Being Jewish throughout human history has been a varied experience.
The story of the Jewish people cannot be recounted without including the re-telling of many obstacles — in history itself and in recent memory. But what is it like being Jewish today, in the new millennium?
In the majority of the world, being Jewish means you belong to a global faith community that is filled with fellow Jews who will consistently offer their support. And by and large, Jews are comfortable and well-integrated in American society.
Times have definitely changed. In the United States, particularly, many strides have been made from the way things used to be. “In the late 1940s my parents nearly purchased a tract house in a post-war development,” Rabbi Bob Alper writes in Thanks. I Needed That, “… until the salesman realized they were Jews. No Jews, he explained. Their cooking smells are too offensive.”
Imagine the furor that would erupt had that happened today.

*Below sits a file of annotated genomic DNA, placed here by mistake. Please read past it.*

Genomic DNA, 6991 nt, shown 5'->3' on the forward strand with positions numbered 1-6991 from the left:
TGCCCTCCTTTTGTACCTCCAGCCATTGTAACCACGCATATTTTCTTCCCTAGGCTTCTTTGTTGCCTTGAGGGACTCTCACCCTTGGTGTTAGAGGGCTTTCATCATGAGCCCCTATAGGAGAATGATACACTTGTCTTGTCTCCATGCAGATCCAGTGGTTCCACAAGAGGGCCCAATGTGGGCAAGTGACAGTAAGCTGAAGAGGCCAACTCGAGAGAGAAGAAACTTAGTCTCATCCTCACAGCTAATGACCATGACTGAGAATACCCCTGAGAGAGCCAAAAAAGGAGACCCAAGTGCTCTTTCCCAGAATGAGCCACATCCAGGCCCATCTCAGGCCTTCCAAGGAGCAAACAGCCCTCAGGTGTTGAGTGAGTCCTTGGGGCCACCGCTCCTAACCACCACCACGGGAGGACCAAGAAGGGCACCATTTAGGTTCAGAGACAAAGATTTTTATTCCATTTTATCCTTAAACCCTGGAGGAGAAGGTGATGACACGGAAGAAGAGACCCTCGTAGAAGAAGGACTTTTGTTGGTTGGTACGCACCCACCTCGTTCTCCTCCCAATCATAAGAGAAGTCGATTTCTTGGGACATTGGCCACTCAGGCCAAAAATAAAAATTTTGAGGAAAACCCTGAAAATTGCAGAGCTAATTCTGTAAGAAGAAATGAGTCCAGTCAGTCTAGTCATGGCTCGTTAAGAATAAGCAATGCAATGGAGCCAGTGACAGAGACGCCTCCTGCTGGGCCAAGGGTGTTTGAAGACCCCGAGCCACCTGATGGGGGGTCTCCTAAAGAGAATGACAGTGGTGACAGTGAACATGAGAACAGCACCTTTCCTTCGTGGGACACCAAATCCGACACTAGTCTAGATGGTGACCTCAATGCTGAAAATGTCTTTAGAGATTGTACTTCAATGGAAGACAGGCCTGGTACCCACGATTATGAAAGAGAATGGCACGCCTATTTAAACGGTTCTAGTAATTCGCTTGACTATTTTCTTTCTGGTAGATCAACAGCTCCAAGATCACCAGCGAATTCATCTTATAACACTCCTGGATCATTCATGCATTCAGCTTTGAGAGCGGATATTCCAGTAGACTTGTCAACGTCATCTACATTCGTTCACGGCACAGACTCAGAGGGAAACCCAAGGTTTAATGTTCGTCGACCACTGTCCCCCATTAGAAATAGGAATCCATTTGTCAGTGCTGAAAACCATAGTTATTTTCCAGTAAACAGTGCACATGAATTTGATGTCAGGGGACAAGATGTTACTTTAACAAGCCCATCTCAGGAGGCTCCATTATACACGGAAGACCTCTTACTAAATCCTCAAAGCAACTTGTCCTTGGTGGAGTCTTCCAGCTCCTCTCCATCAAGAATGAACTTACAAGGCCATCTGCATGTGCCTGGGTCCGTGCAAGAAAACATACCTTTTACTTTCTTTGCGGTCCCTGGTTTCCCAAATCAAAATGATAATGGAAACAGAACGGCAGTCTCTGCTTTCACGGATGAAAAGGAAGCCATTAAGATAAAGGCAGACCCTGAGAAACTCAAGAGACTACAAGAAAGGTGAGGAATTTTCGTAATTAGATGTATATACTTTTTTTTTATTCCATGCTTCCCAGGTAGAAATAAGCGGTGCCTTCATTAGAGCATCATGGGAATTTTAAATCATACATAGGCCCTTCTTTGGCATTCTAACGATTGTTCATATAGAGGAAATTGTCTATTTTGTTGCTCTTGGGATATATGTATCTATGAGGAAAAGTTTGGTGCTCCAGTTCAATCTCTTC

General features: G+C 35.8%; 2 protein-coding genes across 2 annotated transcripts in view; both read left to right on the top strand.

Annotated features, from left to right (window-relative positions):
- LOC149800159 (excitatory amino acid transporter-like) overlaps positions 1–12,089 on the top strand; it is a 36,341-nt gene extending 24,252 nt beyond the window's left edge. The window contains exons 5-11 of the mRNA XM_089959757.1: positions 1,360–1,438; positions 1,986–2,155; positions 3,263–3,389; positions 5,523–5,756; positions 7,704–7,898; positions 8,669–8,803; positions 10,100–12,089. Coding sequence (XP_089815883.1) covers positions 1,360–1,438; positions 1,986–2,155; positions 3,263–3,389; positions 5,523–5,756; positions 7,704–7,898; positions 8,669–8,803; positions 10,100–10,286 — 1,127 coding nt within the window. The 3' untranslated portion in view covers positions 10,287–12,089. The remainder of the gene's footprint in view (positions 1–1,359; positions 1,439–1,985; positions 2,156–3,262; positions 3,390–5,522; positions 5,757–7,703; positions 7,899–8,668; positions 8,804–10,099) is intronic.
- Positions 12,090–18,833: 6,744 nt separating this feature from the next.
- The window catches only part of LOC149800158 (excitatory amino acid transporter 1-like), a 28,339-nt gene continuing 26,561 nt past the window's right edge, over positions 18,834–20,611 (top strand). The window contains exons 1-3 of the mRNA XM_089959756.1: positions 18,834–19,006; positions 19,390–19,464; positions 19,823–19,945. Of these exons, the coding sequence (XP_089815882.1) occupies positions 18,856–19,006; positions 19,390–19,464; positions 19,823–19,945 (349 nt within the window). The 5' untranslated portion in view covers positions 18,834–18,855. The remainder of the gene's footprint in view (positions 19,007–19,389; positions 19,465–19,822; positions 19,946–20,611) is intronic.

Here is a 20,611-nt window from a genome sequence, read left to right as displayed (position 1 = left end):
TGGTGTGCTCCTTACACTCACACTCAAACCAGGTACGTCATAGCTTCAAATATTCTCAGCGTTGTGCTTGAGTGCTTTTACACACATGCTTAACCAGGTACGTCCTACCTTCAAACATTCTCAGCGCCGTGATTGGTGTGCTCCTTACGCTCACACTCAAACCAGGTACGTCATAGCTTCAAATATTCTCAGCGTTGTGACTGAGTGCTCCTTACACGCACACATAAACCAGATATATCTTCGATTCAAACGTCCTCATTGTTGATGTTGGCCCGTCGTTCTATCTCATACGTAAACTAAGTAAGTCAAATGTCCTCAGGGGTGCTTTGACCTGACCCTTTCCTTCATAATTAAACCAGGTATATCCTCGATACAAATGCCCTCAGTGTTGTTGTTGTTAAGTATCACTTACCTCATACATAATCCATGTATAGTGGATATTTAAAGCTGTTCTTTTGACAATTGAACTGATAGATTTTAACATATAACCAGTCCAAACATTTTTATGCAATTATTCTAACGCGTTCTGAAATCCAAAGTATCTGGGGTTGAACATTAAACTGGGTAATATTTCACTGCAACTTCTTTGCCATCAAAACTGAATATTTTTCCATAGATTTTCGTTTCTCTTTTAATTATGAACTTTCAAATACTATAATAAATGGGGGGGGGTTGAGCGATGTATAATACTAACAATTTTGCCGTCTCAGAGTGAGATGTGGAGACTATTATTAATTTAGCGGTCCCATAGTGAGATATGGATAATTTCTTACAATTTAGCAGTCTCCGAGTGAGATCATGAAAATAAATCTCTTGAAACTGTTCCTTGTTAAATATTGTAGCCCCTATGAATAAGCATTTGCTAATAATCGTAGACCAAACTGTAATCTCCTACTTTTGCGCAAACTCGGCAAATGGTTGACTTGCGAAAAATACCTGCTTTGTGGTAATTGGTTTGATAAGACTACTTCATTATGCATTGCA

Back then, it wasn’t just limited to real estate.
“During my years at Lehigh University, so the story went, Jewish enrollment was traditionally capped at 10 percent.”
Alper would have his chance to avenge his parents’ real estate discrimination. He and his wife volunteered with Housing Opportunities Made Equal in the 1960s. They would test apartment complexes in the area by working with their black associates. If the black apartment hunters were denied an apartment or heard the excuse that the units were full, Alper and his wife would appear immediately afterwards and find to their amazement that there were in fact, available apartments, and they’d even have their choice of several. After which a report would be filed.
The United States has come a long way in regards to religious and ethnic discrimination. Of course, it still occurs, and may be difficult to stomp out completely, but this kind of discrimination has, hopefully, been pushed to the edges of our society.